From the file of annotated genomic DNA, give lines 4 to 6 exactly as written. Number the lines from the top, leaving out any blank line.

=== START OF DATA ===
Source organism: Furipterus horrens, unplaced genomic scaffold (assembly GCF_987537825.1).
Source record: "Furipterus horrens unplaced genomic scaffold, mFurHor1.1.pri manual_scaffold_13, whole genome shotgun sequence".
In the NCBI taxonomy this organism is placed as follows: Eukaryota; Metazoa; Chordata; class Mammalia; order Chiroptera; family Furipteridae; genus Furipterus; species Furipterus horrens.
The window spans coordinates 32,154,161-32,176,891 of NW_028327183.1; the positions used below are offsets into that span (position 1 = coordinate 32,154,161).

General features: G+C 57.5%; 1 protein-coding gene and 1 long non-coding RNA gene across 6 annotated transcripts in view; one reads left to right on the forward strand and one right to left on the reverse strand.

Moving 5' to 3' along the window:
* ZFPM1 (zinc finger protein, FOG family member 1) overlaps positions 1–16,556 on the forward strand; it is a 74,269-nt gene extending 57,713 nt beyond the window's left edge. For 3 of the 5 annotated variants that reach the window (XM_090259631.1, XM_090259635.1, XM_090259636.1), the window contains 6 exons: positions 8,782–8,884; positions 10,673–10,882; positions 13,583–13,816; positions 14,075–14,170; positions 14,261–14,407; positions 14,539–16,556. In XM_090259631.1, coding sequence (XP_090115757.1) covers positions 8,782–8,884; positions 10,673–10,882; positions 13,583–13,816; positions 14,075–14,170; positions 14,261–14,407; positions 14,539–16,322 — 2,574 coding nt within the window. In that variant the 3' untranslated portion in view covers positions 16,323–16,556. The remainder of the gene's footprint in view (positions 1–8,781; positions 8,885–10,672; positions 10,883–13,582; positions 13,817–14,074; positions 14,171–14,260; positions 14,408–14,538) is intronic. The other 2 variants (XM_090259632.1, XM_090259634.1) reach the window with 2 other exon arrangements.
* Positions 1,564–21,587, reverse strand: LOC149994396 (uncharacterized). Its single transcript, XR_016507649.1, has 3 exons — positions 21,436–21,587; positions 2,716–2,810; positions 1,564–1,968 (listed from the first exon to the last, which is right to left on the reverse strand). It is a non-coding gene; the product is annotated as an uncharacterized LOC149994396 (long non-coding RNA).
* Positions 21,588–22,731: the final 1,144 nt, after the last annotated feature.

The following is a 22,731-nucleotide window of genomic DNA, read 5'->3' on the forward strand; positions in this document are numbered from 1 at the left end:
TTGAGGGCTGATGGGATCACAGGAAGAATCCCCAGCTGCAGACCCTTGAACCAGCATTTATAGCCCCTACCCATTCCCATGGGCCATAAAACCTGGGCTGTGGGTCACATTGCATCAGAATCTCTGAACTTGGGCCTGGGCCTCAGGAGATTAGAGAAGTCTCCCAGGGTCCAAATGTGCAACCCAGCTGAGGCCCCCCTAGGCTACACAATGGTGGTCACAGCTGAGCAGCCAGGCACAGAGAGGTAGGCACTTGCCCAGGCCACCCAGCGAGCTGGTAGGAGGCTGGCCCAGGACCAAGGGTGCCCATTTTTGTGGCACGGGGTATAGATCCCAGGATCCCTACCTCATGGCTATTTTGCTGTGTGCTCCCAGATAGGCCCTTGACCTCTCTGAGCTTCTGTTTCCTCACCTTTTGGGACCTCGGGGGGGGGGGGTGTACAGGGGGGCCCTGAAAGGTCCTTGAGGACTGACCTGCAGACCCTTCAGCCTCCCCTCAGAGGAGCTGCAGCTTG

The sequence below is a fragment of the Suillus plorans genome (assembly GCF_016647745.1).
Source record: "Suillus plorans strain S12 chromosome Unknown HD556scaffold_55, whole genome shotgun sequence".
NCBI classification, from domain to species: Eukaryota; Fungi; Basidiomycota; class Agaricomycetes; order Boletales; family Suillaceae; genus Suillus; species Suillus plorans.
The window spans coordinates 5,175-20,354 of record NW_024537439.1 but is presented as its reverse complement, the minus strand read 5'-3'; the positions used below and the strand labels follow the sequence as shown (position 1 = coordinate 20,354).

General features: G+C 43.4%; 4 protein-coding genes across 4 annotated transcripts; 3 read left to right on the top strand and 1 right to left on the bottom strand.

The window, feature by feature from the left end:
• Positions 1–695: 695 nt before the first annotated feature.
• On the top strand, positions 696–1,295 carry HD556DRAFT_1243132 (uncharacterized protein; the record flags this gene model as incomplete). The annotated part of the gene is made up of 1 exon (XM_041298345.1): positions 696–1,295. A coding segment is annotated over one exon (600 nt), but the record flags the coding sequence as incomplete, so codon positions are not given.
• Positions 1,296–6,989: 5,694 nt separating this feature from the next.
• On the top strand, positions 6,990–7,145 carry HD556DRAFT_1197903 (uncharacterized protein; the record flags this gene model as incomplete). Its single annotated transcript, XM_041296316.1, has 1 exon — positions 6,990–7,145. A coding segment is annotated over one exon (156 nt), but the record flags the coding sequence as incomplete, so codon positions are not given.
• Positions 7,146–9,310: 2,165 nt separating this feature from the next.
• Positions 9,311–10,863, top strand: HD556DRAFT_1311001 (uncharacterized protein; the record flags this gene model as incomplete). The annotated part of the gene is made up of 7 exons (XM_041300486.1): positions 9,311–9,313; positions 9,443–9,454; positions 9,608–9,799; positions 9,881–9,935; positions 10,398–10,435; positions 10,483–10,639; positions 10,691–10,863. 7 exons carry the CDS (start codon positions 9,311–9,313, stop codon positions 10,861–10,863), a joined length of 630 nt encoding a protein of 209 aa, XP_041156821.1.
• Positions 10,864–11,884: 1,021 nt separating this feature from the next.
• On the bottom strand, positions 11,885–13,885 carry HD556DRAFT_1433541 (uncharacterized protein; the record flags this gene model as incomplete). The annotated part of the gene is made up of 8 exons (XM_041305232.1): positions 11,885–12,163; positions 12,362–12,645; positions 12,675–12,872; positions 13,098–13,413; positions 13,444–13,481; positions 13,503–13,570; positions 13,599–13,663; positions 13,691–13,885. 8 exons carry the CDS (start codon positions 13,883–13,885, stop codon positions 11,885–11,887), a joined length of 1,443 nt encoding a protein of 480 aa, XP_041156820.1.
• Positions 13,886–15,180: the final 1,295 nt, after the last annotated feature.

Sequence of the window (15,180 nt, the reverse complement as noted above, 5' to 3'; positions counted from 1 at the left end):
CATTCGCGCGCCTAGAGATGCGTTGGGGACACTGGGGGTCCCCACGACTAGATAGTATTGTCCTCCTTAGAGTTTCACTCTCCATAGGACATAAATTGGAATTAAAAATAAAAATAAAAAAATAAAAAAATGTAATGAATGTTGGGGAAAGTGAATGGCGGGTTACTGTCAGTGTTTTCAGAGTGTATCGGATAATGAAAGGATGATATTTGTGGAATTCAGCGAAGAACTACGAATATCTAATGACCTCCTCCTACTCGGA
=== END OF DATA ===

The window spans coordinates 32,154,161-32,176,891 of NW_028327183.1; the positions used below are offsets into that span (position 1 = coordinate 32,154,161).

General features: G+C 57.5%; 1 protein-coding gene and 1 long non-coding RNA gene across 6 annotated transcripts in view; one reads left to right on the forward strand and one right to left on the reverse strand.

Moving 5' to 3' along the window: